SUSPENDED PAEDIATRICIAN DAVID SOUTHALL WINS GMC APPEAL
David Southall has had a controversial career
Paediatrician David Southall has won an appeal over a long-running dispute with the General Medical Council.
But Dr Southall remains struck off the medical register after the Appeal Court only ruled the GMC should give more detailed reasons for its findings.
The regulator took action in 2007 after the doctor accused a Shropshire mother of drugging and murdering her 10-year-old son.
There will now be a further hearing to decide over the charges.
The judges found that the GMC had failed to give adequate reasons over claims that Dr Southall had made unjustified allegations about a mother, identified as Mrs M.
Lord Justice Leveson, giving the ruling of the court, said: “I would allow this appeal although I must make it clear that this conclusion is not a condemnation of Mrs M or a vindication for Dr Southall and should not be seen as either.
“On any showing, the panel will have to consider what penalties should be imposed in relation to the other proved charges.”
A statement from the GMC after the ruling said their understanding was the effect of the appeal court decision was to require its fitness to practice panel to give more detailed reasons for its determination.
In 2007, the GMC panel said Dr Southall had a “deep-seated attitudinal problem”.
It found that his actions had added to the distress of the mother – Mrs M – following the death of her son, who hanged himself in 1996.
Dr Southall made the claim in an interview with Mrs M about the safety of her surviving son.
During previous court appearances Dr Southall had argued that the GMC panel had failed to give “any or adequate weight” to inconsistencies in Mrs M's evidence and that they did not understand what child protection work involved.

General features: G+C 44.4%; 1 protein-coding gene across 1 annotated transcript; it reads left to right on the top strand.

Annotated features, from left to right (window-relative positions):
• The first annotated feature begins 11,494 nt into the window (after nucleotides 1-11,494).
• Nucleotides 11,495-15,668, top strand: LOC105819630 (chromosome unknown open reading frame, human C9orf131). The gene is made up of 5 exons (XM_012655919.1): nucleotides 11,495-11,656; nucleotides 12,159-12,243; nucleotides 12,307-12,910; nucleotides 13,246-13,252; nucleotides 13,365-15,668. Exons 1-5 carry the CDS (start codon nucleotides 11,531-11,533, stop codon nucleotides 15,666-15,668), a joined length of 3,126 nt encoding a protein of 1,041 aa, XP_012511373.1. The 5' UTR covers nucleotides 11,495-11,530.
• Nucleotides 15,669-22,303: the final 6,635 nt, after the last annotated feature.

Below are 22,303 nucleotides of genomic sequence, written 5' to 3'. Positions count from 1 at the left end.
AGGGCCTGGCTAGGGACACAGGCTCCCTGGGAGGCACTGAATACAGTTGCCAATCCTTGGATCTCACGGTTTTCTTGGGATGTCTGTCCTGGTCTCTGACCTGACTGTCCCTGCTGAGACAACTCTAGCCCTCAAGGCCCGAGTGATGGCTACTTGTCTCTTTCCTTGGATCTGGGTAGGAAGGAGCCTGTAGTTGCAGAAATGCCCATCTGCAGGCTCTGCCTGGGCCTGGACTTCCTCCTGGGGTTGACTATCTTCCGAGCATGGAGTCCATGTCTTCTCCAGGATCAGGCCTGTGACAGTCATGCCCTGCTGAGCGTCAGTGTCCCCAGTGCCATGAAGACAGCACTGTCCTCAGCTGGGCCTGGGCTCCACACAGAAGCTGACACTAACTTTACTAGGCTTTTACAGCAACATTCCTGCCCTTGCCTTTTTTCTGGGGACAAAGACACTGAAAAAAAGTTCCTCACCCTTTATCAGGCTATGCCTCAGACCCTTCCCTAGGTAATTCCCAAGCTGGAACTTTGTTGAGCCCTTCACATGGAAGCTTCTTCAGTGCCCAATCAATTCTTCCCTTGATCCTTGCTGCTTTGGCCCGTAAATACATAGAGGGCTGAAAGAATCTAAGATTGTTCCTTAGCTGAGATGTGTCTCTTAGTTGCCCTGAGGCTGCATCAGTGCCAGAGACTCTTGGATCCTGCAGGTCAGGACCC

It was not the first time he had been censured by the GMC.
In 2004, Dr Southall was found guilty of serious professional misconduct and suspended from child protection work over his role in the case of Sally Clark, wrongly jailed over the death of her two sons.
Dr Southall accused Mrs Clark's husband Steve of murdering the two boys on the basis of a television interview.
At the time he was banned from child protection work for three years.
Dr Southall is viewed as an expert in Munchausen's syndrome by proxy, a condition which means parents deliberately induce or fabricate illnesses in their children to get attention for themselves.
He pioneered the use of covert video surveillance in the late 1980s and early 1990s, which led to a number of parents and step parents being prosecuted for abuse.
Dr Southall worked as a consultant paediatrician at London's Royal Brompton Hospital from 1982 before moving to the same post at the North Staffordshire Hospital in Stoke-on-Trent in 1992.